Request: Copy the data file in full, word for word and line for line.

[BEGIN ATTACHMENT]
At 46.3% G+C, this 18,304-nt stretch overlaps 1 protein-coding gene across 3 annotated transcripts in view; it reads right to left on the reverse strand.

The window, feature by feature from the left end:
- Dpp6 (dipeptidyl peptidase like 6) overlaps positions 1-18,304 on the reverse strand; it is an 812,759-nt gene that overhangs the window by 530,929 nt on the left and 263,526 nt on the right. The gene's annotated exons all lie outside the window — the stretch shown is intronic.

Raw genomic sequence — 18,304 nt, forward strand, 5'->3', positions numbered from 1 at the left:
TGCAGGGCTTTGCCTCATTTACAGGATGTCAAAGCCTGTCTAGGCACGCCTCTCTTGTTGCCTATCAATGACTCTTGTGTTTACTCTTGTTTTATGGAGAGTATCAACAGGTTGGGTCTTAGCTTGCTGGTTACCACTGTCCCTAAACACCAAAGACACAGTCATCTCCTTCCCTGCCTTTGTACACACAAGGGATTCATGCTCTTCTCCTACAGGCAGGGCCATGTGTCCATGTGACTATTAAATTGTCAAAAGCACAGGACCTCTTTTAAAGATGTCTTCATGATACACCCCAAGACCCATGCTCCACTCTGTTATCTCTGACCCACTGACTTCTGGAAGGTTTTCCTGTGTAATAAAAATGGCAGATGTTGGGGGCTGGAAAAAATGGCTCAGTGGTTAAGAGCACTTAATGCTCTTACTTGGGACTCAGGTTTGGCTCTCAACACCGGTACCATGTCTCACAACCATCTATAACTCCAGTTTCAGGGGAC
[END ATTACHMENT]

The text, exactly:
At 46.3% G+C, this 18,304-nt stretch overlaps 1 protein-coding gene across 3 annotated transcripts in view; it reads right to left on the reverse strand.

The window, feature by feature from the left end:
- Dpp6 (dipeptidyl peptidase like 6) overlaps positions 1-18,304 on the reverse strand; it is an 812,759-nt gene that overhangs the window by 530,929 nt on the left and 263,526 nt on the right. The gene's annotated exons all lie outside the window — the stretch shown is intronic.

Raw genomic sequence — 18,304 nt, forward strand, 5'->3', positions numbered from 1 at the left:
TGCAGGGCTTTGCCTCATTTACAGGATGTCAAAGCCTGTCTAGGCACGCCTCTCTTGTTGCCTATCAATGACTCTTGTGTTTACTCTTGTTTTATGGAGAGTATCAACAGGTTGGGTCTTAGCTTGCTGGTTACCACTGTCCCTAAACACCAAAGACACAGTCATCTCCTTCCCTGCCTTTGTACACACAAGGGATTCATGCTCTTCTCCTACAGGCAGGGCCATGTGTCCATGTGACTATTAAATTGTCAAAAGCACAGGACCTCTTTTAAAGATGTCTTCATGATACACCCCAAGACCCATGCTCCACTCTGTTATCTCTGACCCACTGACTTCTGGAAGGTTTTCCTGTGTAATAAAAATGGCAGATGTTGGGGGCTGGAAAAAATGGCTCAGTGGTTAAGAGCACTTAATGCTCTTACTTGGGACTCAGGTTTGGCTCTCAACACCGGTACCATGTCTCACAACCATCTATAACTCCAGTTTCAGGGGAC